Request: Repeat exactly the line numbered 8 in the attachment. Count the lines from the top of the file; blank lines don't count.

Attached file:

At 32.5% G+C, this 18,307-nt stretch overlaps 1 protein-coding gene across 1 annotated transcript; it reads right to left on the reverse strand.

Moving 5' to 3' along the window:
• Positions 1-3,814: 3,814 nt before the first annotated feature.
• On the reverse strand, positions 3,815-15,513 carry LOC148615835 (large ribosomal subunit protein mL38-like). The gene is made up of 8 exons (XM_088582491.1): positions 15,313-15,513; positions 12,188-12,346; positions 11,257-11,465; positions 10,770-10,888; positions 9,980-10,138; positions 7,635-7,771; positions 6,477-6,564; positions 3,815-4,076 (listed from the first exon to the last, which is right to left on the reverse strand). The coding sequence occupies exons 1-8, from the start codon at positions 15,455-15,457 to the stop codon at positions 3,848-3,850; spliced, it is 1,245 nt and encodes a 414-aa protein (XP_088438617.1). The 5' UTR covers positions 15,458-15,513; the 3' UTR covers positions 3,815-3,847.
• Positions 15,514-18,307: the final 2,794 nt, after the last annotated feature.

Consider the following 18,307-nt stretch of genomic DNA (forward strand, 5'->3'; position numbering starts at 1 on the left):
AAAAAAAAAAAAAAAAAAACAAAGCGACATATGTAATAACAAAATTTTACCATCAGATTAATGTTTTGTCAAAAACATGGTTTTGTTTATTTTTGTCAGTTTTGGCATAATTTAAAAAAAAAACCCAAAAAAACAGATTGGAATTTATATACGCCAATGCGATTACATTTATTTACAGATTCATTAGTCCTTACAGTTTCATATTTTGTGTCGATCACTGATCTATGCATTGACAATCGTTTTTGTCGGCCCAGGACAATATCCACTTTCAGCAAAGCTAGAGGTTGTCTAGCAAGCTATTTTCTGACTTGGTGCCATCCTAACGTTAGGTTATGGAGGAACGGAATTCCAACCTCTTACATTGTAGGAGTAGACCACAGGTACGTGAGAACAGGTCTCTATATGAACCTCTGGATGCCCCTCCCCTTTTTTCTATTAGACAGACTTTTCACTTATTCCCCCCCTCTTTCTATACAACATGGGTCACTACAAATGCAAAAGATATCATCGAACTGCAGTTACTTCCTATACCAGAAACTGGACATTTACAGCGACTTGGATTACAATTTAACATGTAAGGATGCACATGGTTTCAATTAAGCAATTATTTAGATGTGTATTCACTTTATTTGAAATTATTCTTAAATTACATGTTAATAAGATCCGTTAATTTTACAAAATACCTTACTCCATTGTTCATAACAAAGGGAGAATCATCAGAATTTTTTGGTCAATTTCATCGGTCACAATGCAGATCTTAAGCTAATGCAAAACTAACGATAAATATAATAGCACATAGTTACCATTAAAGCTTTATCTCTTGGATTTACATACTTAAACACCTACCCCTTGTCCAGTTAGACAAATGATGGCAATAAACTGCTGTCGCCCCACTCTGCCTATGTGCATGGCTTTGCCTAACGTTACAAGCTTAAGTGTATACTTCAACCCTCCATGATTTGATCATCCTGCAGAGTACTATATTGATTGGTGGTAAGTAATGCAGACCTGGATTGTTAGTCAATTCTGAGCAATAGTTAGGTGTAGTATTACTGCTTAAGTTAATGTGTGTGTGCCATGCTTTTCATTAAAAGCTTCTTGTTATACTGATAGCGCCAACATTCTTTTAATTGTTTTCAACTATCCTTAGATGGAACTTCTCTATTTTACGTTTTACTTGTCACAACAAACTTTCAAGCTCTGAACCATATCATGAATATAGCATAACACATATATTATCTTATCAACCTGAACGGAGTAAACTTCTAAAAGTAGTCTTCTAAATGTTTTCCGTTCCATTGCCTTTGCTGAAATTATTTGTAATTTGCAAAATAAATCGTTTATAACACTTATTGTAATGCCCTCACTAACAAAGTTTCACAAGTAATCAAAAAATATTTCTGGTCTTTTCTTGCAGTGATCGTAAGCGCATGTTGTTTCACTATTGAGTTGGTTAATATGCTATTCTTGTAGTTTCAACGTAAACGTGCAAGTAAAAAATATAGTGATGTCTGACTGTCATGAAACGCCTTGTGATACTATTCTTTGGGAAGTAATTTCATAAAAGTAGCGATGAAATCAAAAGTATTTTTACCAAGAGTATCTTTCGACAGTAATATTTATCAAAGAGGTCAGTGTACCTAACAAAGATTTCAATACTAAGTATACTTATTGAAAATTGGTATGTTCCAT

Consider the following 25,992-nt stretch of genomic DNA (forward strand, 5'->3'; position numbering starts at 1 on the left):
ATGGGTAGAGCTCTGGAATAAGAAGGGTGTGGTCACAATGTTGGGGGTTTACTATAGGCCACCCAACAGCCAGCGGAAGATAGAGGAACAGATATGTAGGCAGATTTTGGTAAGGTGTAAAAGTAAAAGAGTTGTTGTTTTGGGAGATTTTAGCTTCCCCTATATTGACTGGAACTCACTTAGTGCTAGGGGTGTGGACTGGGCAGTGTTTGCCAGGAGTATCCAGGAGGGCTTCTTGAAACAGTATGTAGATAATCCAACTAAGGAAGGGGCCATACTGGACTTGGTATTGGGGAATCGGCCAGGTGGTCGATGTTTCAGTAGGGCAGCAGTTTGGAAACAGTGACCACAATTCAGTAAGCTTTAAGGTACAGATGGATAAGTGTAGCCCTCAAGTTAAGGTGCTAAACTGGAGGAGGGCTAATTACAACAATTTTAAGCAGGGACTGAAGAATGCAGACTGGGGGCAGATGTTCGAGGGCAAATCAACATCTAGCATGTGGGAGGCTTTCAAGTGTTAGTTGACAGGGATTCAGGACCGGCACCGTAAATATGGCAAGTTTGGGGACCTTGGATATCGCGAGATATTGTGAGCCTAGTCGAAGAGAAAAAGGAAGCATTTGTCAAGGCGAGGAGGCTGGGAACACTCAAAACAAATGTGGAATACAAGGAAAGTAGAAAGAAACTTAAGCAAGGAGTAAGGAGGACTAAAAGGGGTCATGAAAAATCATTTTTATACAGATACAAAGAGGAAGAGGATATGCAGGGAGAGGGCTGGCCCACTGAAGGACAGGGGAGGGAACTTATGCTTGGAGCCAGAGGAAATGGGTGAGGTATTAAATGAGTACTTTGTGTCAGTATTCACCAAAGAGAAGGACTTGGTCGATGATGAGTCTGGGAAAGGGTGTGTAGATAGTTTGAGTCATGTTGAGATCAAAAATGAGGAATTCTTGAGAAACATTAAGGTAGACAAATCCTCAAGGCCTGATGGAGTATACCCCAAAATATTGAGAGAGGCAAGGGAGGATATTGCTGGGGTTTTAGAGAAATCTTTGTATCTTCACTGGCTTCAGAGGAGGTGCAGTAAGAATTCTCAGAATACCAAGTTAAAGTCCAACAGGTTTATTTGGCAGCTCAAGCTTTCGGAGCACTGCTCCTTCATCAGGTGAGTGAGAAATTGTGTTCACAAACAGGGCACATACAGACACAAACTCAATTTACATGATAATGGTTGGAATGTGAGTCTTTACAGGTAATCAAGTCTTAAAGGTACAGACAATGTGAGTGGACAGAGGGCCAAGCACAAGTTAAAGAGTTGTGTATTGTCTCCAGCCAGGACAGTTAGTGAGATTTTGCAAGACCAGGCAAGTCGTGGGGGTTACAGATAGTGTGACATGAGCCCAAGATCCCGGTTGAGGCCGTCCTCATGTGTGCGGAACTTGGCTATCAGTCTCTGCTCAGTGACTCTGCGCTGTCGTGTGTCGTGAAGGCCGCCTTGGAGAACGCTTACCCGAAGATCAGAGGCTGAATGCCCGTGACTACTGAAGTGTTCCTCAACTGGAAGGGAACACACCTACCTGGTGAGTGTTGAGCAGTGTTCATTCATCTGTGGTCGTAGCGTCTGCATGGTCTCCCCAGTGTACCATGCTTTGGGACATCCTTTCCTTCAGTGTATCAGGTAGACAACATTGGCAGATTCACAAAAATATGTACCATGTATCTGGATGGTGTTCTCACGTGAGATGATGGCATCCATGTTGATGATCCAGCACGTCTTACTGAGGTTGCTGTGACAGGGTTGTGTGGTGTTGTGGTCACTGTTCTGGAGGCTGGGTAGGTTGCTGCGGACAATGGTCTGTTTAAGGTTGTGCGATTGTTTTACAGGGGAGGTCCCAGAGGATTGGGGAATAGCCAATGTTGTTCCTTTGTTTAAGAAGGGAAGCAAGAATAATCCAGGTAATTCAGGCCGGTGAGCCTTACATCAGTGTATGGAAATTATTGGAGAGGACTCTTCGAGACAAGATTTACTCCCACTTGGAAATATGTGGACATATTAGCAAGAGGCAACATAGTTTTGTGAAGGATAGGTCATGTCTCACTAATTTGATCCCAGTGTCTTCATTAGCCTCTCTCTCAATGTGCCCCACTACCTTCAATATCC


Consider the following 25,992-nt stretch of genomic DNA (forward strand, 5'->3'; position numbering starts at 1 on the left):